Minority report: Why Baha’is face persecution in Iran
The Islamic Republic’s 34-year rule has hurt many religious and political groups in Iran, but one community has borne an especially heavy burden: the Baha’is, a religious minority viewed as heretics by some Muslims.
Dozens of Baha’is were killed or jailed in the years immediately following the Islamic revolution in 1979. Billions of dollars worth of land, houses, shops and other Baha’i belongings were seized in subsequent years by various Iranian organizations, including Setad, the organization overseen by Iran’s Supreme Leader, Ayatollah Ali Khamenei.
The United Nations office of the Baha’i International Community, a non-governmental organization, estimates that more than 2,000 homes, shops, orchards and other properties were seized from its members in Iran up to 2003, the most recent figure available. The property was then worth about $10 billion.
“It’s really one of the most obvious cases of state persecution,” Heiner Bielefeldt, the UN Special Rapporteur on freedom of religion or belief, said about the treatment of Baha’is in Iran at a United Nations conference in Geneva this year. “It’s basically state persecution, systematic and covering all areas of state activities, the various systems from family law provisions to schooling, education, security.”
One reason clerics in Iran have targeted the group with such zeal is the fact devout Muslims see the Baha’i faith as heresy and an insult to the teachings of Islam. The religion started in 1844 in the southern city of Shiraz when a man named Bab announced the coming of a messenger of God. In 1863, one of Bab’s followers named Baha’ullah declared himself to be the messenger and began preaching a message of unity among faiths. His followers were attacked and he spent years in exile, dying in the city of Acre, in what was then Palestine, in 1892.
During most of the 20th century, the monarchs ruling Iran tolerated Baha’is, though there were periodic arrests and attacks against members of the community, according to historians.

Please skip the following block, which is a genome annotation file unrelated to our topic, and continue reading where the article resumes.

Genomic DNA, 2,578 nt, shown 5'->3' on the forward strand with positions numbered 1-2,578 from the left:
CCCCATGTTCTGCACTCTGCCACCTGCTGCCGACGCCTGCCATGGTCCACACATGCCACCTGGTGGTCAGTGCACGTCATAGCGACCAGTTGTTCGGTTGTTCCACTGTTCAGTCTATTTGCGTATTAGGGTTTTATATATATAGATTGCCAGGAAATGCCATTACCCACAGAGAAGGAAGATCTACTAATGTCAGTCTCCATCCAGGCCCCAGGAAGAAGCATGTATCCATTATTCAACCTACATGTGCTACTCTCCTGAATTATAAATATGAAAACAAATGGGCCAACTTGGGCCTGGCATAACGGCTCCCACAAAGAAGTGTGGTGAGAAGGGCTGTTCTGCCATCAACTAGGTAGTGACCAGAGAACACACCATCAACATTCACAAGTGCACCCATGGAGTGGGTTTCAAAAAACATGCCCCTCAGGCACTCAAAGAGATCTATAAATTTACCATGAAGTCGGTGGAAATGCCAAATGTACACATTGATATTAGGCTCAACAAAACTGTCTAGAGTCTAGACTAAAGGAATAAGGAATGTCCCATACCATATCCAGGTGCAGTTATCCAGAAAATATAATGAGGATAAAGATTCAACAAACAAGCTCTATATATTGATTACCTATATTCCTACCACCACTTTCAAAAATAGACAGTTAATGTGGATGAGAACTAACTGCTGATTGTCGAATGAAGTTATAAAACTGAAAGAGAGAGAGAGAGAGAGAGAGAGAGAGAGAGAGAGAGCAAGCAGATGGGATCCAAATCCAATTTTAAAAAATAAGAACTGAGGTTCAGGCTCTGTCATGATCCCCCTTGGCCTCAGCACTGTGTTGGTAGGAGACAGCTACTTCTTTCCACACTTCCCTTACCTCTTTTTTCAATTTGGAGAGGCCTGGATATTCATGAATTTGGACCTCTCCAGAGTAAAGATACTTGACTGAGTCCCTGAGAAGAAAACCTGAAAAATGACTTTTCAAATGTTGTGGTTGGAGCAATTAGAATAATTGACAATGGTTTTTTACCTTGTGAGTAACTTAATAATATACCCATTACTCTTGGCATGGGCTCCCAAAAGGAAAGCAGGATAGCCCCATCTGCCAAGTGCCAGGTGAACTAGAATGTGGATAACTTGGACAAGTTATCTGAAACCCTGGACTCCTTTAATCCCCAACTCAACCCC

After the Islamic revolution, the group was targeted again. While Jews and Christians were recognized as religious minorities in the new constitution, Baha’is were not. Hundreds of Baha’is were expelled from universities or had their businesses attacked or their properties confiscated, members of the community say.
The Iranian government did not respond to a request for comment.
The Baha’i International Community estimates there are 300,000 Baha’is left in Iran. In late July, Khamenei issued an edict stating that Iranians should avoid all dealings with Baha’is, according to Iran’s Tasnim news agency.
An Iranian lawyer who represented more than half a dozen Baha’i clients in recent cases involving confiscated property says he was called in for questioning by intelligence agents last year and threatened. The lawyer, who is Muslim and spoke on condition he not be named, told Reuters he had to stop accepting Baha’i clients.
“The government has set up a system where Baha’is are not allowed to build up financial strength,” said the lawyer.
via Reuters Investigates – Assets of the Ayatollah, by Babak Dehghanpisheh.